Luveve residents in Bulawayo have come up with a whistle alert system as part of the efforts to alert one another when attacked by robbers at night and curb rampant crime in the area.
The residents bemoaned the rampant robbery cases targeting newly installed water tapes and household property.
Speaking during the Fix My City programme hosted by the Centre for Innovation and Technology (CITE), Discent Collins Bajila, who donated whistles to the community, said they want people to alert one another when they suspect thieves could be in the area.
“There is a challenge of house break-ins, theft has now become a very popular thing; you wake up in the morning you get into community WhatsApp groups, there is a report that we lost our water tapes, they were taken by thieves overnight. We attended another case. One family keeps rabbits and in the morning some of their rabbits were stolen, so much theft is happening in this place and we want to flush it out,” said Bajila.
He said if one suspects there could be intruders outside they can whistle and the neighbours can join in the whistling as they come to assist.
He said they organised 1 900 whistles for Luveve suburb and hoped to extend the programme to other suburbs as well.
“The reception is quite fantastic; people are happy; some residents are saying this is what they have been waiting for,” said Bajila.
He added: “We understand why people are here, issues of unemployment, the effect of Covid-19 pandemic, the challenges are there in each community but we are saying those who face those challenges should not respond in a criminal manner.”
Bajila said they also distributed flyers on how the whistles are going to work.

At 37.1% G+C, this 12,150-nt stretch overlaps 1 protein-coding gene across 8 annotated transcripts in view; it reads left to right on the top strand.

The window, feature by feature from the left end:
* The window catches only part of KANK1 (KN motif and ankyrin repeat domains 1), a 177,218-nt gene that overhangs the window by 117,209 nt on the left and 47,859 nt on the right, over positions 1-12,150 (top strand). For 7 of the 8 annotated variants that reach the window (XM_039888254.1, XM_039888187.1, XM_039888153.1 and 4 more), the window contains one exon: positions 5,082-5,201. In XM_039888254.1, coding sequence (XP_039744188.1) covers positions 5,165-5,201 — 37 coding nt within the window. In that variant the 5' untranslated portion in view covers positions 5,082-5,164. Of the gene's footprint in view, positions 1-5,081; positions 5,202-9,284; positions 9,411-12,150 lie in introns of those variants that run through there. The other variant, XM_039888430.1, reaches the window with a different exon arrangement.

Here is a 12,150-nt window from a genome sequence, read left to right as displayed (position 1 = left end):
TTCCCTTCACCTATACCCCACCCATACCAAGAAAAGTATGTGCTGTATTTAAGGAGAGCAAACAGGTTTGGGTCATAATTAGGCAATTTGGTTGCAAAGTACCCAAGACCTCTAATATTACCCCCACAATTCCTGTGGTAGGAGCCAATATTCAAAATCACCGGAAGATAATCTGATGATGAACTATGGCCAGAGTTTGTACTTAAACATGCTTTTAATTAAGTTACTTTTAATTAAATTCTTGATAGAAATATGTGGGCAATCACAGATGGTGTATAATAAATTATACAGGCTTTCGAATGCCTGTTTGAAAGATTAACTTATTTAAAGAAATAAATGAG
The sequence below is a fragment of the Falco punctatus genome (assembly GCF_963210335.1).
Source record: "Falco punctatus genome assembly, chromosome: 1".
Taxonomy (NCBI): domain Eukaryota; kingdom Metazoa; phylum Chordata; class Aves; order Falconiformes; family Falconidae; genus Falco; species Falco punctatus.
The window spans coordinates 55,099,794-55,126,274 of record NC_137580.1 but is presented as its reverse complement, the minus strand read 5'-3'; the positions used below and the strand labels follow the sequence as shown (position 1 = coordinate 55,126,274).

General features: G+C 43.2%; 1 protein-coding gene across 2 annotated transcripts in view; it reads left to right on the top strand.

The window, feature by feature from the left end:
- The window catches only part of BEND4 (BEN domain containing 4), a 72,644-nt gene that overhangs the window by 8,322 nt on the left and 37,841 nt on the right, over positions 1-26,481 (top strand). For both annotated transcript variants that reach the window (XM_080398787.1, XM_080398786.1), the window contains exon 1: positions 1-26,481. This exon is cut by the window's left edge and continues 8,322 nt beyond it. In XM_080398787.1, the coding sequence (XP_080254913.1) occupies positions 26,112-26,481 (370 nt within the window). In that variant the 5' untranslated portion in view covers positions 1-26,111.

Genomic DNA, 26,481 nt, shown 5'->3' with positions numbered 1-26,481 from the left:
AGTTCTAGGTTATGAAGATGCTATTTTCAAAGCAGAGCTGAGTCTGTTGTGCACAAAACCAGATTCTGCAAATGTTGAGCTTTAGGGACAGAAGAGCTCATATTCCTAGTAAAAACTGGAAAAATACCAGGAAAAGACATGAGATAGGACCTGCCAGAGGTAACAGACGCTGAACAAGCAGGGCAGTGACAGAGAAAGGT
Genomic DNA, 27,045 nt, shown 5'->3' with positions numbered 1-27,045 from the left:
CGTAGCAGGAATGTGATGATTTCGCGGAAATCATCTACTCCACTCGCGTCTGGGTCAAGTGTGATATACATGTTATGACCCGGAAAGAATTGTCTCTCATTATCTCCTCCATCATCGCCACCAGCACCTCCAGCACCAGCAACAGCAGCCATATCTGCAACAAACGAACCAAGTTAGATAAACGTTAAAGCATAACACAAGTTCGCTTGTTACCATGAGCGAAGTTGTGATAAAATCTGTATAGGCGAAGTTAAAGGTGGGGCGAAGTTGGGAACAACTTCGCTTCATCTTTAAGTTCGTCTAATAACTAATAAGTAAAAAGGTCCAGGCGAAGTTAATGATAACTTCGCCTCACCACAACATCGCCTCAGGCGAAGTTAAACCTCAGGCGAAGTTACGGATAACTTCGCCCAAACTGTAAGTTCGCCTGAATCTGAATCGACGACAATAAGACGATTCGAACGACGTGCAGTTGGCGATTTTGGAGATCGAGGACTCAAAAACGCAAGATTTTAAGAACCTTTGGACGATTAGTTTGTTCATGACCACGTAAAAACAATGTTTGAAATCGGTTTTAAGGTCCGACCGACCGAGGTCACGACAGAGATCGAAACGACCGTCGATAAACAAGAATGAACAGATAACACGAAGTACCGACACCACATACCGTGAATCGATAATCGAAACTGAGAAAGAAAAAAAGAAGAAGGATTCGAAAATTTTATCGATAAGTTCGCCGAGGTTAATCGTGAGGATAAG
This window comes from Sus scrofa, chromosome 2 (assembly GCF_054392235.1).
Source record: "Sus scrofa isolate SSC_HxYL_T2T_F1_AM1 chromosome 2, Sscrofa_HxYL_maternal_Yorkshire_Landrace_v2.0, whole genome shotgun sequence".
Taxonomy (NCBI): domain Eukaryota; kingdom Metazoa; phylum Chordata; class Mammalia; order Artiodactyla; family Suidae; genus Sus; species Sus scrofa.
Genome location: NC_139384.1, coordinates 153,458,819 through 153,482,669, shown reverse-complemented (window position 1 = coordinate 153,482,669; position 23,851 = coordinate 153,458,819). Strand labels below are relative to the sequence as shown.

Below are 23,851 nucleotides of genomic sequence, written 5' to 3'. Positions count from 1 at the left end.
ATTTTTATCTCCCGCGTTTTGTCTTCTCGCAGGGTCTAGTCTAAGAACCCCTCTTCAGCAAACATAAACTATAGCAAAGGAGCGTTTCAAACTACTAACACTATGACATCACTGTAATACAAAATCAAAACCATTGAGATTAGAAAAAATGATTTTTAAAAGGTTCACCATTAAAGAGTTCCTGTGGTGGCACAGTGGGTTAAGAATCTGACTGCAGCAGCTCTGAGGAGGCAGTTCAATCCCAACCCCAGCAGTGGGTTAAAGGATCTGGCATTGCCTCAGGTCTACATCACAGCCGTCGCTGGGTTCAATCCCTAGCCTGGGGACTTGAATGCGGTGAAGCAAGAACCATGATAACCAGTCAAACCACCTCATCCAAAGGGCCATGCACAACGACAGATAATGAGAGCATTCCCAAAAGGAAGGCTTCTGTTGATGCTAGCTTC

“Let us make sure that whistles do not find themselves in the hands of children, they should find themselves in the hands of responsible people and if you whistle, there must be something that you are alerting the next person on, so during the day whistles can be doing everything, people can be playing their soccer, they can play whatever games that they want to do with whistles but in the evening after 7-8 let whistles be in the hands of adults,” he said.
Meanwhile, Mhlomuli Mathobela, a resident, said they welcomed the whistle alert system.
“We have rampant crime in Luveve, as you know that our police have no resources it becomes difficult for them to attend to our reports, so now having these whistles will assist us a long way in calling the neighbours when thieves attack your home at night,” said Mathobela.
“We think this is going to assist us, I don’t know what else can help us on top of this so that we are armed to curb crime and defend ourselves as residents.”
Another resident, Ishmael Mkandla said residents have lost a lot of their valuables such as car batteries, tapes, window frames, and car tyres.
“Residents have tried other means such as having neighbourhood watch committees, in some sections the system is working but in other sections it is not. People are even failing to contribute funds to assist those who are patrolling but all those efforts died a natural death because people do not have money to pay,” said Mkandla.